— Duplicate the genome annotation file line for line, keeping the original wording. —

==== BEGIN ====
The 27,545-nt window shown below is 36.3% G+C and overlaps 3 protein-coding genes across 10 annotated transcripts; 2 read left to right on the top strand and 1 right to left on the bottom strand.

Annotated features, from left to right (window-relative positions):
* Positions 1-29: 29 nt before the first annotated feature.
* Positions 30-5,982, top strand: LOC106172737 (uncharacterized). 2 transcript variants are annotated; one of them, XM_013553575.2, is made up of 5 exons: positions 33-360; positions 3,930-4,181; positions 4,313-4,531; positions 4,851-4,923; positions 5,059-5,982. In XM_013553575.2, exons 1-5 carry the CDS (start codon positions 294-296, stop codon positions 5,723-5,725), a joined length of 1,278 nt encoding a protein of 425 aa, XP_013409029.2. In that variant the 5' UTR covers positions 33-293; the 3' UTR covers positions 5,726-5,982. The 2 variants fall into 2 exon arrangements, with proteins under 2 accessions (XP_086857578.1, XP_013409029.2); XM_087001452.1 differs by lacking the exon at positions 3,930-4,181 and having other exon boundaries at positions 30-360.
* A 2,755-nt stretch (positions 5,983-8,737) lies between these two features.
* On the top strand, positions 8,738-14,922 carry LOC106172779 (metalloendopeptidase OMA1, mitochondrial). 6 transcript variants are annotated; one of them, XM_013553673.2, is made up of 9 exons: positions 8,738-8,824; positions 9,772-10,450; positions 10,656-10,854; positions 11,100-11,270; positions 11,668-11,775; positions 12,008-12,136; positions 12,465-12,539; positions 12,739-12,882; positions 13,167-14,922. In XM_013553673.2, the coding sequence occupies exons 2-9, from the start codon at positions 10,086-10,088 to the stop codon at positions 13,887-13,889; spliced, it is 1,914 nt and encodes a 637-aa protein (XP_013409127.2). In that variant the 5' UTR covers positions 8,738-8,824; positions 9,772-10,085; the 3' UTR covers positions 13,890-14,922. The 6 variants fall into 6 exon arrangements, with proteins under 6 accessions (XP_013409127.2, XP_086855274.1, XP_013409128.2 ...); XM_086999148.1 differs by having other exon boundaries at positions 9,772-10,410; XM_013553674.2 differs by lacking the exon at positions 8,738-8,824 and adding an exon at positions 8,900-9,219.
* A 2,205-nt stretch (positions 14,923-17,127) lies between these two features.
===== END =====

The 27,545-nt window shown below is 36.3% G+C and overlaps 3 protein-coding genes across 10 annotated transcripts; 2 read left to right on the top strand and 1 right to left on the bottom strand.

Annotated features, from left to right (window-relative positions):
* Positions 1-29: 29 nt before the first annotated feature.
* Positions 30-5,982, top strand: LOC106172737 (uncharacterized). 2 transcript variants are annotated; one of them, XM_013553575.2, is made up of 5 exons: positions 33-360; positions 3,930-4,181; positions 4,313-4,531; positions 4,851-4,923; positions 5,059-5,982. In XM_013553575.2, exons 1-5 carry the CDS (start codon positions 294-296, stop codon positions 5,723-5,725), a joined length of 1,278 nt encoding a protein of 425 aa, XP_013409029.2. In that variant the 5' UTR covers positions 33-293; the 3' UTR covers positions 5,726-5,982. The 2 variants fall into 2 exon arrangements, with proteins under 2 accessions (XP_086857578.1, XP_013409029.2); XM_087001452.1 differs by lacking the exon at positions 3,930-4,181 and having other exon boundaries at positions 30-360.
* A 2,755-nt stretch (positions 5,983-8,737) lies between these two features.
* On the top strand, positions 8,738-14,922 carry LOC106172779 (metalloendopeptidase OMA1, mitochondrial). 6 transcript variants are annotated; one of them, XM_013553673.2, is made up of 9 exons: positions 8,738-8,824; positions 9,772-10,450; positions 10,656-10,854; positions 11,100-11,270; positions 11,668-11,775; positions 12,008-12,136; positions 12,465-12,539; positions 12,739-12,882; positions 13,167-14,922. In XM_013553673.2, the coding sequence occupies exons 2-9, from the start codon at positions 10,086-10,088 to the stop codon at positions 13,887-13,889; spliced, it is 1,914 nt and encodes a 637-aa protein (XP_013409127.2). In that variant the 5' UTR covers positions 8,738-8,824; positions 9,772-10,085; the 3' UTR covers positions 13,890-14,922. The 6 variants fall into 6 exon arrangements, with proteins under 6 accessions (XP_013409127.2, XP_086855274.1, XP_013409128.2 ...); XM_086999148.1 differs by having other exon boundaries at positions 9,772-10,410; XM_013553674.2 differs by lacking the exon at positions 8,738-8,824 and adding an exon at positions 8,900-9,219.
* A 2,205-nt stretch (positions 14,923-17,127) lies between these two features.